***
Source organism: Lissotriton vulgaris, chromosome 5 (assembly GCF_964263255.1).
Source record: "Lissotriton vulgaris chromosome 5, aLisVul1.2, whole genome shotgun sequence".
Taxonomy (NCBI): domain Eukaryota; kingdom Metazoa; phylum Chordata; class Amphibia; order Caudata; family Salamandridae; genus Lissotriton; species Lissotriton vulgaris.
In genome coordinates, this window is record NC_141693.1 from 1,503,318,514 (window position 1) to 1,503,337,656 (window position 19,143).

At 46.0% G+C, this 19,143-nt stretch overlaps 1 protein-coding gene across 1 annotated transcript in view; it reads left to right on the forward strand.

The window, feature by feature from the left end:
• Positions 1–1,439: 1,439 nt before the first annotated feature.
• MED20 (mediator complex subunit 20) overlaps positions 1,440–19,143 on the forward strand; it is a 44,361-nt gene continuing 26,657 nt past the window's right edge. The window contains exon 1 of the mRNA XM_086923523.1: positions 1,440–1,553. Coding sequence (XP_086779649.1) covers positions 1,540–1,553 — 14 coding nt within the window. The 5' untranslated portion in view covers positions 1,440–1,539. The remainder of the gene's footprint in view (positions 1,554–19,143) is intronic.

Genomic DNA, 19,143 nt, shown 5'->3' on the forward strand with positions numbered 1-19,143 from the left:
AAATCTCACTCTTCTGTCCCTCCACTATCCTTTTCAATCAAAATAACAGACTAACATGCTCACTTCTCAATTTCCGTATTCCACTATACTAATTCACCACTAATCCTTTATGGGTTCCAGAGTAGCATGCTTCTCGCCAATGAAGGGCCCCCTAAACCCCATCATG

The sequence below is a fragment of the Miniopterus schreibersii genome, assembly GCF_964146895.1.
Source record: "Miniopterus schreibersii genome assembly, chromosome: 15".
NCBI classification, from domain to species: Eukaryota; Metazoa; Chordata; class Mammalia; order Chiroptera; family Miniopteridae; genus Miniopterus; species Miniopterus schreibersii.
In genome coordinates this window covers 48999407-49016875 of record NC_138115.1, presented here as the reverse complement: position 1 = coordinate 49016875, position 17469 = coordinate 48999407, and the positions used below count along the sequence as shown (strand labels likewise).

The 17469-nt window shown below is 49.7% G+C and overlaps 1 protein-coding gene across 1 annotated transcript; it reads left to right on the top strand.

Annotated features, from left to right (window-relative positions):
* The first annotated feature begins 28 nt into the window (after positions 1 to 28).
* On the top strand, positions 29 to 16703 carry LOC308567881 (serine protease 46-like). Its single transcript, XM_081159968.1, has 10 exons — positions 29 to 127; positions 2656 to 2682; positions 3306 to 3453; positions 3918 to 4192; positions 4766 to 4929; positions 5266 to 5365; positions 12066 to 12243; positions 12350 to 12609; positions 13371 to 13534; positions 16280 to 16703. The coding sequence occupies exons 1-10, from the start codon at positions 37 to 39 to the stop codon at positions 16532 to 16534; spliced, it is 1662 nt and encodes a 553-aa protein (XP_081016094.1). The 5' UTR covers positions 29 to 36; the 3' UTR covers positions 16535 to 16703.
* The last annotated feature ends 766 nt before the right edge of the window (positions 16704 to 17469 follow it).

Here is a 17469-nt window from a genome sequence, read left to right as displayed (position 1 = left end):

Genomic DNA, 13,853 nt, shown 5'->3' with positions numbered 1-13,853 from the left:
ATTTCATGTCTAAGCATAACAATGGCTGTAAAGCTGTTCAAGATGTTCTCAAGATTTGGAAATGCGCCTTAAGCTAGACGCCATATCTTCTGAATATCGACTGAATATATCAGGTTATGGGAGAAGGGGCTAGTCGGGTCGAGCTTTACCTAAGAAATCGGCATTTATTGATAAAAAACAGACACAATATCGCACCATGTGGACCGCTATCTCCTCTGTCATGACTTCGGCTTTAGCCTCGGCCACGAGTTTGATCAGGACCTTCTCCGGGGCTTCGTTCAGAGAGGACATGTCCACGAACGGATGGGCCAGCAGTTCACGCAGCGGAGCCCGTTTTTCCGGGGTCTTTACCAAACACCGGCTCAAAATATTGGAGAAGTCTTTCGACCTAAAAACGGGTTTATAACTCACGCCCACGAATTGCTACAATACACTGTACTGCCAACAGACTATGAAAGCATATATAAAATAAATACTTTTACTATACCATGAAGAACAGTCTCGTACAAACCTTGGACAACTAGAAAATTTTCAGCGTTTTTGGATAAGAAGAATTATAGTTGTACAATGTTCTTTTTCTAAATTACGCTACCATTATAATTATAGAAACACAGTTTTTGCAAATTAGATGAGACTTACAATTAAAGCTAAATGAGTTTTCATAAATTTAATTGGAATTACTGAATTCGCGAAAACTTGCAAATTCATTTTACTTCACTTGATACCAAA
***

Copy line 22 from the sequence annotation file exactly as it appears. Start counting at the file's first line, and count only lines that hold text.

ATTTCATGTCTAAGCATAACAATGGCTGTAAAGCTGTTCAAGATGTTCTCAAGATTTGGAAATGCGCCTTAAGCTAGACGCCATATCTTCTGAATATCGACTGAATATATCAGGTTATGGGAGAAGGGGCTAGTCGGGTCGAGCTTTACCTAAGAAATCGGCATTTATTGATAAAAAACAGACACAATATCGCACCATGTGGACCGCTATCTCCTCTGTCATGACTTCGGCTTTAGCCTCGGCCACGAGTTTGATCAGGACCTTCTCCGGGGCTTCGTTCAGAGAGGACATGTCCACGAACGGATGGGCCAGCAGTTCACGCAGCGGAGCCCGTTTTTCCGGGGTCTTTACCAAACACCGGCTCAAAATATTGGAGAAGTCTTTCGACCTAAAAACGGGTTTATAACTCACGCCCACGAATTGCTACAATACACTGTACTGCCAACAGACTATGAAAGCATATATAAAATAAATACTTTTACTATACCATGAAGAACAGTCTCGTACAAACCTTGGACAACTAGAAAATTTTCAGCGTTTTTGGATAAGAAGAATTATAGTTGTACAATGTTCTTTTTCTAAATTACGCTACCATTATAATTATAGAAACACAGTTTTTGCAAATTAGATGAGACTTACAATTAAAGCTAAATGAGTTTTCATAAATTTAATTGGAATTACTGAATTCGCGAAAACTTGCAAATTCATTTTACTTCACTTGATACCAAA